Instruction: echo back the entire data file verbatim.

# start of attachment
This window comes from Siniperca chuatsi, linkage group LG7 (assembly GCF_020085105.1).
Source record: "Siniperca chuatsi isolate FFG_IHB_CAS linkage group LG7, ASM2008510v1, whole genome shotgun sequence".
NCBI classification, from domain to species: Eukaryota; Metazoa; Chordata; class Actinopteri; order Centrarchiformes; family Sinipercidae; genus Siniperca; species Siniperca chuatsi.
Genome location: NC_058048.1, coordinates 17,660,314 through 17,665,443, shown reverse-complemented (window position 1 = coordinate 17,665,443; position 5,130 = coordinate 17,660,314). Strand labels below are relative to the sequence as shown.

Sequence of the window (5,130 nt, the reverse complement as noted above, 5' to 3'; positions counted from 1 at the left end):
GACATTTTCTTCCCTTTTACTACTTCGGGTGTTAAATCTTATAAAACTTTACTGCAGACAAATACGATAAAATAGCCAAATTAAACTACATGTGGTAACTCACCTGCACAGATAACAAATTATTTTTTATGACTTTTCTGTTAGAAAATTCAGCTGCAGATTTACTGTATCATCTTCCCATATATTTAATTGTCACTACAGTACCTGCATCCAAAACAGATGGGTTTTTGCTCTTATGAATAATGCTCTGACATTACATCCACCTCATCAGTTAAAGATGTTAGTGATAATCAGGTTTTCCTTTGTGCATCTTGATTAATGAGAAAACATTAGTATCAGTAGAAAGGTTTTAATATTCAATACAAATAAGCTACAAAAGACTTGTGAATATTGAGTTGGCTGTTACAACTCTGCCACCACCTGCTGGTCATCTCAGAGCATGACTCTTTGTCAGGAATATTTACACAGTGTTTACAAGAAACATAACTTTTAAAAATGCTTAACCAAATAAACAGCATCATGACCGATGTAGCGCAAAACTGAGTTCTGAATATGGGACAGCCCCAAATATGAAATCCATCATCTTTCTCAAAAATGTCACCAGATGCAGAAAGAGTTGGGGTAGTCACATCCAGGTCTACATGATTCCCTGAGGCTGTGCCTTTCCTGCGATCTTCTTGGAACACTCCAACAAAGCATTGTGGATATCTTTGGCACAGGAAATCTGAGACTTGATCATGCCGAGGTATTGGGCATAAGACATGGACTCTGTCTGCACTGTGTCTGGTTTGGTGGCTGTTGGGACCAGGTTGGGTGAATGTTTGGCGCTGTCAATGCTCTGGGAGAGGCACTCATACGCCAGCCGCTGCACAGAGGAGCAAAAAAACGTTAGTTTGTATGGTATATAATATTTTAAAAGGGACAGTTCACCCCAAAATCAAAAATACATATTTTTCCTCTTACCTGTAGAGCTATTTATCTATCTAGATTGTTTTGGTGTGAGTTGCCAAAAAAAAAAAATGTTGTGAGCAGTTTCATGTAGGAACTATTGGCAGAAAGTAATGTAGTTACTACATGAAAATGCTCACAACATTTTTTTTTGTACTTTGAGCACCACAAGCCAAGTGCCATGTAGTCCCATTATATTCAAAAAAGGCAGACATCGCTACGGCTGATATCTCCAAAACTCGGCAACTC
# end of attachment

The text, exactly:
This window comes from Siniperca chuatsi, linkage group LG7 (assembly GCF_020085105.1).
Source record: "Siniperca chuatsi isolate FFG_IHB_CAS linkage group LG7, ASM2008510v1, whole genome shotgun sequence".
NCBI classification, from domain to species: Eukaryota; Metazoa; Chordata; class Actinopteri; order Centrarchiformes; family Sinipercidae; genus Siniperca; species Siniperca chuatsi.
Genome location: NC_058048.1, coordinates 17,660,314 through 17,665,443, shown reverse-complemented (window position 1 = coordinate 17,665,443; position 5,130 = coordinate 17,660,314). Strand labels below are relative to the sequence as shown.

Sequence of the window (5,130 nt, the reverse complement as noted above, 5' to 3'; positions counted from 1 at the left end):
GACATTTTCTTCCCTTTTACTACTTCGGGTGTTAAATCTTATAAAACTTTACTGCAGACAAATACGATAAAATAGCCAAATTAAACTACATGTGGTAACTCACCTGCACAGATAACAAATTATTTTTTATGACTTTTCTGTTAGAAAATTCAGCTGCAGATTTACTGTATCATCTTCCCATATATTTAATTGTCACTACAGTACCTGCATCCAAAACAGATGGGTTTTTGCTCTTATGAATAATGCTCTGACATTACATCCACCTCATCAGTTAAAGATGTTAGTGATAATCAGGTTTTCCTTTGTGCATCTTGATTAATGAGAAAACATTAGTATCAGTAGAAAGGTTTTAATATTCAATACAAATAAGCTACAAAAGACTTGTGAATATTGAGTTGGCTGTTACAACTCTGCCACCACCTGCTGGTCATCTCAGAGCATGACTCTTTGTCAGGAATATTTACACAGTGTTTACAAGAAACATAACTTTTAAAAATGCTTAACCAAATAAACAGCATCATGACCGATGTAGCGCAAAACTGAGTTCTGAATATGGGACAGCCCCAAATATGAAATCCATCATCTTTCTCAAAAATGTCACCAGATGCAGAAAGAGTTGGGGTAGTCACATCCAGGTCTACATGATTCCCTGAGGCTGTGCCTTTCCTGCGATCTTCTTGGAACACTCCAACAAAGCATTGTGGATATCTTTGGCACAGGAAATCTGAGACTTGATCATGCCGAGGTATTGGGCATAAGACATGGACTCTGTCTGCACTGTGTCTGGTTTGGTGGCTGTTGGGACCAGGTTGGGTGAATGTTTGGCGCTGTCAATGCTCTGGGAGAGGCACTCATACGCCAGCCGCTGCACAGAGGAGCAAAAAAACGTTAGTTTGTATGGTATATAATATTTTAAAAGGGACAGTTCACCCCAAAATCAAAAATACATATTTTTCCTCTTACCTGTAGAGCTATTTATCTATCTAGATTGTTTTGGTGTGAGTTGCCAAAAAAAAAAAATGTTGTGAGCAGTTTCATGTAGGAACTATTGGCAGAAAGTAATGTAGTTACTACATGAAAATGCTCACAACATTTTTTTTTGTACTTTGAGCACCACAAGCCAAGTGCCATGTAGTCCCATTATATTCAAAAAAGGCAGACATCGCTACGGCTGATATCTCCAAAACTCGGCAACTC